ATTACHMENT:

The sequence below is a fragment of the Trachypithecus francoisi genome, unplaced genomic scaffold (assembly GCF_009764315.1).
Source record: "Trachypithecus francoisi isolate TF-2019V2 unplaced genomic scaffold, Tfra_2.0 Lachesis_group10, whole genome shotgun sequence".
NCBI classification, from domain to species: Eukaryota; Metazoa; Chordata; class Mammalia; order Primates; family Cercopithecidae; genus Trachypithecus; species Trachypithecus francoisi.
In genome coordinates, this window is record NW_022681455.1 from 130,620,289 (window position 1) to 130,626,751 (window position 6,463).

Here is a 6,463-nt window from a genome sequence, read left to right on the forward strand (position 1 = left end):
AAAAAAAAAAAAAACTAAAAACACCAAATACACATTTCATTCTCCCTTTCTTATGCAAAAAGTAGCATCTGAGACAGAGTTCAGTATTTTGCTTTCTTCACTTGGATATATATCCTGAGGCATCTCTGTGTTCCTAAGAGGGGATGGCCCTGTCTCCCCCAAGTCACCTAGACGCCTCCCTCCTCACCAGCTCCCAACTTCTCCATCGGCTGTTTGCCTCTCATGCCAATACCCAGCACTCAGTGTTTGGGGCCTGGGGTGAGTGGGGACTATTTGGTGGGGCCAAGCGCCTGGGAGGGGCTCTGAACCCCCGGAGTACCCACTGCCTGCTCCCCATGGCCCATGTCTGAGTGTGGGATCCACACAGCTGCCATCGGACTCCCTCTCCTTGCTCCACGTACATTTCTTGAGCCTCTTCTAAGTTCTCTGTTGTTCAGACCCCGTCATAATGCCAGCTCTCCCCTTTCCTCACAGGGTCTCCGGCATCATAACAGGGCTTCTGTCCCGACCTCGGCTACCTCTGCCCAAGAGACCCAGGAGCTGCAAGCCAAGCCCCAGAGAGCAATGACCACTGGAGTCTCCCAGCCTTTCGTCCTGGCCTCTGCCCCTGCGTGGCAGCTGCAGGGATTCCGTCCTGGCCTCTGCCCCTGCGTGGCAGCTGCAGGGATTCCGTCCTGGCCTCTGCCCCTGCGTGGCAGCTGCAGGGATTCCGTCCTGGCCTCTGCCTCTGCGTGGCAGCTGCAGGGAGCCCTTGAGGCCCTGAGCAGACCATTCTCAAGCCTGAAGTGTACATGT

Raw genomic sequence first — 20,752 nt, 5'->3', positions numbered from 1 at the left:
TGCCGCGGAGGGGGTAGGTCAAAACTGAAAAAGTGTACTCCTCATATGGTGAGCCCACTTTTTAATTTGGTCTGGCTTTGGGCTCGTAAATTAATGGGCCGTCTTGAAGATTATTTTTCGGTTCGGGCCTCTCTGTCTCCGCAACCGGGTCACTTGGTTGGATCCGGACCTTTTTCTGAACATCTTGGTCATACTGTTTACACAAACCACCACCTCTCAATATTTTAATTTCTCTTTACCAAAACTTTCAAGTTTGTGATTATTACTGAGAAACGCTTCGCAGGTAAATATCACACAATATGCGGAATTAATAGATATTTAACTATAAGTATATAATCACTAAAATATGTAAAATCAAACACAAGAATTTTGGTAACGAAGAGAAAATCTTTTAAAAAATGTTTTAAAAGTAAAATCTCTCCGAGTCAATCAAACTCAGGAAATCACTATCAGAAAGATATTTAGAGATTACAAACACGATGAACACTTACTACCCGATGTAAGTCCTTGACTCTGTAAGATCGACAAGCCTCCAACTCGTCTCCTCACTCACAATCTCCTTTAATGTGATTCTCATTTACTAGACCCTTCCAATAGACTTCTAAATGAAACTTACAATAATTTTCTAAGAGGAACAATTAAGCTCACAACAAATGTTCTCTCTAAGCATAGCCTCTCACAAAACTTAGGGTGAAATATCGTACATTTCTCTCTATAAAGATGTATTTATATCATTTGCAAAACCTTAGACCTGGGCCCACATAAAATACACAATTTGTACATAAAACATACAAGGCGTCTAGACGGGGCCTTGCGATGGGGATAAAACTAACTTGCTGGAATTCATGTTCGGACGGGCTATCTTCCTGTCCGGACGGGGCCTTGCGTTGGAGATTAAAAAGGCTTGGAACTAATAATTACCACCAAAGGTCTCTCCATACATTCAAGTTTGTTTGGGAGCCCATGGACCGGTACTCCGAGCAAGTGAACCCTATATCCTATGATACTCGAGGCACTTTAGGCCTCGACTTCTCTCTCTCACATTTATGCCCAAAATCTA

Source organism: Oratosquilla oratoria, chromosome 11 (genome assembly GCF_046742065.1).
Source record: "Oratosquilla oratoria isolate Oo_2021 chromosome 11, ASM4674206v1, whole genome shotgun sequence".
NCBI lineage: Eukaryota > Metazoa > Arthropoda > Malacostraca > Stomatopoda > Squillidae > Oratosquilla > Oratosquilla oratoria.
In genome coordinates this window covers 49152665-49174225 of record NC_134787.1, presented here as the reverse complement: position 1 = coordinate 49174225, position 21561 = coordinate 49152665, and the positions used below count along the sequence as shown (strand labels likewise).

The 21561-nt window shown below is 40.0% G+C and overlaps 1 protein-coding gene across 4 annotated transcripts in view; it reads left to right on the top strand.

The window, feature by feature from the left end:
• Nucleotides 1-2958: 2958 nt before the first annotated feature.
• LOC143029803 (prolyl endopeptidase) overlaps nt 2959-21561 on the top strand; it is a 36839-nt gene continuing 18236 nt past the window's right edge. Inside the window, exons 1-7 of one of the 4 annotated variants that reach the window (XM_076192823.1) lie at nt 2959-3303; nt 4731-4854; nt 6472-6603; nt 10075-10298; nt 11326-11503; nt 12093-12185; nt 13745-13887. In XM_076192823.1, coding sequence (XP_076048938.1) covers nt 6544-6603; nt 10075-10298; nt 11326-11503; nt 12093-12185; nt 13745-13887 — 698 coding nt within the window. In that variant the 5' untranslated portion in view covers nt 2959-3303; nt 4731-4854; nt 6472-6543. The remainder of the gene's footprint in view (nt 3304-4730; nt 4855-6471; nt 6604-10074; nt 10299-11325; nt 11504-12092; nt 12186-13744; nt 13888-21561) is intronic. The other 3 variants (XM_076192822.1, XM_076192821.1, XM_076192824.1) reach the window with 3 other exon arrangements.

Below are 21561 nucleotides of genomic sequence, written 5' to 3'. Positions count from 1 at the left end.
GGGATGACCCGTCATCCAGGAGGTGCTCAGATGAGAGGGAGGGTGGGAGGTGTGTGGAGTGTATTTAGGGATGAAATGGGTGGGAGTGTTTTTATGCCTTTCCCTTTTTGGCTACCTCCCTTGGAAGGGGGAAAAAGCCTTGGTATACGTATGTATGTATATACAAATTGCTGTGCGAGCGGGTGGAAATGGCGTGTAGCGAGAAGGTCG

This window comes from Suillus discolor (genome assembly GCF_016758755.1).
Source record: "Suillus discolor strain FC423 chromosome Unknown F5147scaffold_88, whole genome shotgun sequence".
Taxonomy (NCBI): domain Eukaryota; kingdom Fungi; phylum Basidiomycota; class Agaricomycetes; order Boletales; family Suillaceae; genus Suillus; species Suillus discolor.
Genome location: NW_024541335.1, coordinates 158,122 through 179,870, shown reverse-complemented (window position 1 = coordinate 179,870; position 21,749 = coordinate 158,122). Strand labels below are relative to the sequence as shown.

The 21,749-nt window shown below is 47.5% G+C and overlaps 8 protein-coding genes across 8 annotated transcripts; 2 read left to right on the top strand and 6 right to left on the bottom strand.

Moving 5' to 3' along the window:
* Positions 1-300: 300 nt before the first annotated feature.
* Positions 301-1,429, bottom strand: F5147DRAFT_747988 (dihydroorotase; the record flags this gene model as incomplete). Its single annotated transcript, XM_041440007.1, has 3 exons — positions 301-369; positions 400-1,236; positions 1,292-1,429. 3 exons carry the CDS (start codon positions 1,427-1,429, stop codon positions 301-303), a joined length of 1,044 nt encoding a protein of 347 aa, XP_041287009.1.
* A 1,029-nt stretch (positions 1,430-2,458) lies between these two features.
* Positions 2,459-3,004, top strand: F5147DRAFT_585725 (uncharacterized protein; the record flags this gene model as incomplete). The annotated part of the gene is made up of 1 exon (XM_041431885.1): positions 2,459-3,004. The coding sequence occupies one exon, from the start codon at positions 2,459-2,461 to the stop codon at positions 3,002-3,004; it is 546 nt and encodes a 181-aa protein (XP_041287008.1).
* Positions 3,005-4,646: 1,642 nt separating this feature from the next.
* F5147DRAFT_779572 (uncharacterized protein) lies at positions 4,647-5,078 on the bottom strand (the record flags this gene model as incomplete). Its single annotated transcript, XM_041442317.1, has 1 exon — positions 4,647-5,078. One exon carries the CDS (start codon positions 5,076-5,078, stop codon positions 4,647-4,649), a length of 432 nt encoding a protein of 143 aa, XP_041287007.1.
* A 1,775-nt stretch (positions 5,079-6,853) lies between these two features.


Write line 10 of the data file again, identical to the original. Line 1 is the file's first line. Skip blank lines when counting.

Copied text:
Source record: "Oratosquilla oratoria isolate Oo_2021 chromosome 11, ASM4674206v1, whole genome shotgun sequence".